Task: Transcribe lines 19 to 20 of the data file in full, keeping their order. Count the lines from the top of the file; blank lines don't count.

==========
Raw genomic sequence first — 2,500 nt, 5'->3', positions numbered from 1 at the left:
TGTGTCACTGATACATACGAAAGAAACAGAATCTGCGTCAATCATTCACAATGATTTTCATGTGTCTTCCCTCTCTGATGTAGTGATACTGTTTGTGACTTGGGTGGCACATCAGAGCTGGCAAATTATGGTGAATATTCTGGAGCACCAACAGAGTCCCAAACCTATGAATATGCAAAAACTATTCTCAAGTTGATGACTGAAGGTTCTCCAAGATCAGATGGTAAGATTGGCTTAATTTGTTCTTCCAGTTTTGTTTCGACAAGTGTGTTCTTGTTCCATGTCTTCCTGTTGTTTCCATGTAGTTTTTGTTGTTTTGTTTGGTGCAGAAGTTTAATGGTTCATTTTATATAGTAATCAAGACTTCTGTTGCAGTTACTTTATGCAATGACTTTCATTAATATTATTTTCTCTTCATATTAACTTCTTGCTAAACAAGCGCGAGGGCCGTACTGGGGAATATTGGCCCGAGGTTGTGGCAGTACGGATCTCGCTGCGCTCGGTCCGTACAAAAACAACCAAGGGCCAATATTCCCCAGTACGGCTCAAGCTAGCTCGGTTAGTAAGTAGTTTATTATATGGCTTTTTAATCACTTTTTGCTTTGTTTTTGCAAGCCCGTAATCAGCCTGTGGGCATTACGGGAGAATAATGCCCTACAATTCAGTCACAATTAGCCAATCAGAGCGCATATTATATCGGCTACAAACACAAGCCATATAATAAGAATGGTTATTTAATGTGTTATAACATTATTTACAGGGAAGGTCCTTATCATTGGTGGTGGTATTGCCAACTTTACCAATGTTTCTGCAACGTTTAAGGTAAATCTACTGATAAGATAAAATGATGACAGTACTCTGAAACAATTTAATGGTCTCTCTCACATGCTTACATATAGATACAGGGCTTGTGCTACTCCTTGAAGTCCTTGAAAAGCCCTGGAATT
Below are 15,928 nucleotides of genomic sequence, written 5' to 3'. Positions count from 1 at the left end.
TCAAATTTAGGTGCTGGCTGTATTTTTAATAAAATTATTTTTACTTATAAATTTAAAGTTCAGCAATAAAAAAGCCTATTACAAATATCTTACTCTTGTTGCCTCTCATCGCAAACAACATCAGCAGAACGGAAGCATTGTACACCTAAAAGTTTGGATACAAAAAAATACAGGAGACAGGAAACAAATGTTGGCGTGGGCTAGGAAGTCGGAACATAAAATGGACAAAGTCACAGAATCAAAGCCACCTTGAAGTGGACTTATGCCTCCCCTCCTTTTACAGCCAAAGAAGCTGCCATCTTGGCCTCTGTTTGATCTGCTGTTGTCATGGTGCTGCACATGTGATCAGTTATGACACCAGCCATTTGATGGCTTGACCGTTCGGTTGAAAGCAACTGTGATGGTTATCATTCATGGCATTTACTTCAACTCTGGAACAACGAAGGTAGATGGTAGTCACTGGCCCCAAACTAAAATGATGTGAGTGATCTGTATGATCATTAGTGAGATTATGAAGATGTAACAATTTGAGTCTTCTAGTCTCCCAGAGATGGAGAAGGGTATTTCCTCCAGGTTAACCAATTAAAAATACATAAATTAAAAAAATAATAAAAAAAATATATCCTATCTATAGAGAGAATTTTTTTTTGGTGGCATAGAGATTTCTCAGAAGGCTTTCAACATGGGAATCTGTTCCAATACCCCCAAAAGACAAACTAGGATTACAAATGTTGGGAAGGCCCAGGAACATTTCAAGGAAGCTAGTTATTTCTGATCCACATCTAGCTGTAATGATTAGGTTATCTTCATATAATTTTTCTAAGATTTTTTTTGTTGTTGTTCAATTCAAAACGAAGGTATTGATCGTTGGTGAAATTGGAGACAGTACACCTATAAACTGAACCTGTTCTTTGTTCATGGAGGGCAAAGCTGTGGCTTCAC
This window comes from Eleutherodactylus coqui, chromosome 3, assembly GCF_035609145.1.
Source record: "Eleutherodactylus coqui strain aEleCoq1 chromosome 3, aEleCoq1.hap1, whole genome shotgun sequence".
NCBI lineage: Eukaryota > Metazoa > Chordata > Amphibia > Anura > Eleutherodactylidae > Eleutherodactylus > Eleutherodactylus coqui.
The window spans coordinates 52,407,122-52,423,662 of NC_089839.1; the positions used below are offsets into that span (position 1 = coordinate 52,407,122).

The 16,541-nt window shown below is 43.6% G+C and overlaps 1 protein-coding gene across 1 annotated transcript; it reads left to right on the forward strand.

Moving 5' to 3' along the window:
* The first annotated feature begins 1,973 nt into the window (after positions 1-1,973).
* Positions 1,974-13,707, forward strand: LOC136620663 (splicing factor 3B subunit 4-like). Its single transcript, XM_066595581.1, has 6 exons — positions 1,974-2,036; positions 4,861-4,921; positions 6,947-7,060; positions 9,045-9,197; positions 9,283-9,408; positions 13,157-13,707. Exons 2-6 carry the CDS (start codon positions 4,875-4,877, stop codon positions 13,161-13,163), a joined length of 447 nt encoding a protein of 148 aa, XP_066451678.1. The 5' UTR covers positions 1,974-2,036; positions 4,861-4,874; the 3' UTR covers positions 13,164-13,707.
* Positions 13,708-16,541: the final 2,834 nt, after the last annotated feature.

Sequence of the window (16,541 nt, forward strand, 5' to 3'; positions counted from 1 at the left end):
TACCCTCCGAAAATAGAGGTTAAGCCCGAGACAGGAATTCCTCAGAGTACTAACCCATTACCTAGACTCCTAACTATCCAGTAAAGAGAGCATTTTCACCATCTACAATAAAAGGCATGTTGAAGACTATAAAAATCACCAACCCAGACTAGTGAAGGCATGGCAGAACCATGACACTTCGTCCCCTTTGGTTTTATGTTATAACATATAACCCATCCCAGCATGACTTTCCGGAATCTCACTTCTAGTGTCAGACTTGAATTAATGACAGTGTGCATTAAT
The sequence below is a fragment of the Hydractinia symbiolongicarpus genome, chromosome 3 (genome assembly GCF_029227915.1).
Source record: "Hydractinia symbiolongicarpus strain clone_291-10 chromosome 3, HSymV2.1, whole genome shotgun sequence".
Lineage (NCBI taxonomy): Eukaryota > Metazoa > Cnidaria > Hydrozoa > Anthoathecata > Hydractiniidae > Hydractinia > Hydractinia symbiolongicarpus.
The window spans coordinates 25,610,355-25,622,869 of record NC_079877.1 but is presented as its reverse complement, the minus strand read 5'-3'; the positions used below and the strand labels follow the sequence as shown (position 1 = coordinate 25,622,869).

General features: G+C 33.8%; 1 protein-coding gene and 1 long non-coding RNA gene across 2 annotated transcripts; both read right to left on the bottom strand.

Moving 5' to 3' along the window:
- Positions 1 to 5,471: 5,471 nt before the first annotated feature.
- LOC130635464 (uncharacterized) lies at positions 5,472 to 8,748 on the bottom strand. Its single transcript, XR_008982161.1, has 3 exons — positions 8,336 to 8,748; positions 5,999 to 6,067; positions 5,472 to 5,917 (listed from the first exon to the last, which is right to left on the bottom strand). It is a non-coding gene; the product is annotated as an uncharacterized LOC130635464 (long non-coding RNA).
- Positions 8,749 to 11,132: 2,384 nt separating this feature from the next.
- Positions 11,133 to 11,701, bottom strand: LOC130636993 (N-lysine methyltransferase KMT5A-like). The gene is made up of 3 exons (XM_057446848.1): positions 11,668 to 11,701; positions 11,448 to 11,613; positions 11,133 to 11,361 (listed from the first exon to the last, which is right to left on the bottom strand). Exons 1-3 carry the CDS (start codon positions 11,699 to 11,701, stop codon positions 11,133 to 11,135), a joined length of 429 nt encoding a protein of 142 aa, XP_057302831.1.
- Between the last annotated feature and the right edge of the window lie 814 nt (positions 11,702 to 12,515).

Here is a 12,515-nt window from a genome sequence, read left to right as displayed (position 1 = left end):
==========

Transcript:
The window spans coordinates 25,610,355-25,622,869 of record NC_079877.1 but is presented as its reverse complement, the minus strand read 5'-3'; the positions used below and the strand labels follow the sequence as shown (position 1 = coordinate 25,622,869).

General features: G+C 33.8%; 1 protein-coding gene and 1 long non-coding RNA gene across 2 annotated transcripts; both read right to left on the bottom strand.